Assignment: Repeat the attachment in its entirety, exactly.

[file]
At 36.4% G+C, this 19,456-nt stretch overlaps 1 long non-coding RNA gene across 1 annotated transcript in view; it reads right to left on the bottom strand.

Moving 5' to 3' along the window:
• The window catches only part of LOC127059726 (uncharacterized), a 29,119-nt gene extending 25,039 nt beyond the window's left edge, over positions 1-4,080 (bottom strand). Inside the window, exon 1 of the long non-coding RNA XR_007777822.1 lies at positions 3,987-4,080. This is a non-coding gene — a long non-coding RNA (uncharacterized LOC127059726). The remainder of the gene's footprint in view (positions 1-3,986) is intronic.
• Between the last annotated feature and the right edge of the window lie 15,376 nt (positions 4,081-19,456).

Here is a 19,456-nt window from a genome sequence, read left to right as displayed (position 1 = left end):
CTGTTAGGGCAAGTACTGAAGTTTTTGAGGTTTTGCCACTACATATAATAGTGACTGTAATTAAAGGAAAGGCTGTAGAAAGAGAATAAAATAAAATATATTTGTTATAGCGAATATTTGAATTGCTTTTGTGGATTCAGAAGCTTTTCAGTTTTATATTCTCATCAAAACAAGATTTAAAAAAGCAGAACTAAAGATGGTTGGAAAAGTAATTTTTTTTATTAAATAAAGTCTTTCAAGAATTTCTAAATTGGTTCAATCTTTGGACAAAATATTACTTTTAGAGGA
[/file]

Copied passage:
At 36.4% G+C, this 19,456-nt stretch overlaps 1 long non-coding RNA gene across 1 annotated transcript in view; it reads right to left on the bottom strand.

Moving 5' to 3' along the window:
• The window catches only part of LOC127059726 (uncharacterized), a 29,119-nt gene extending 25,039 nt beyond the window's left edge, over positions 1-4,080 (bottom strand). Inside the window, exon 1 of the long non-coding RNA XR_007777822.1 lies at positions 3,987-4,080. This is a non-coding gene — a long non-coding RNA (uncharacterized LOC127059726). The remainder of the gene's footprint in view (positions 1-3,986) is intronic.
• Between the last annotated feature and the right edge of the window lie 15,376 nt (positions 4,081-19,456).

Here is a 19,456-nt window from a genome sequence, read left to right as displayed (position 1 = left end):
CTGTTAGGGCAAGTACTGAAGTTTTTGAGGTTTTGCCACTACATATAATAGTGACTGTAATTAAAGGAAAGGCTGTAGAAAGAGAATAAAATAAAATATATTTGTTATAGCGAATATTTGAATTGCTTTTGTGGATTCAGAAGCTTTTCAGTTTTATATTCTCATCAAAACAAGATTTAAAAAAGCAGAACTAAAGATGGTTGGAAAAGTAATTTTTTTTATTAAATAAAGTCTTTCAAGAATTTCTAAATTGGTTCAATCTTTGGACAAAATATTACTTTTAGAGGA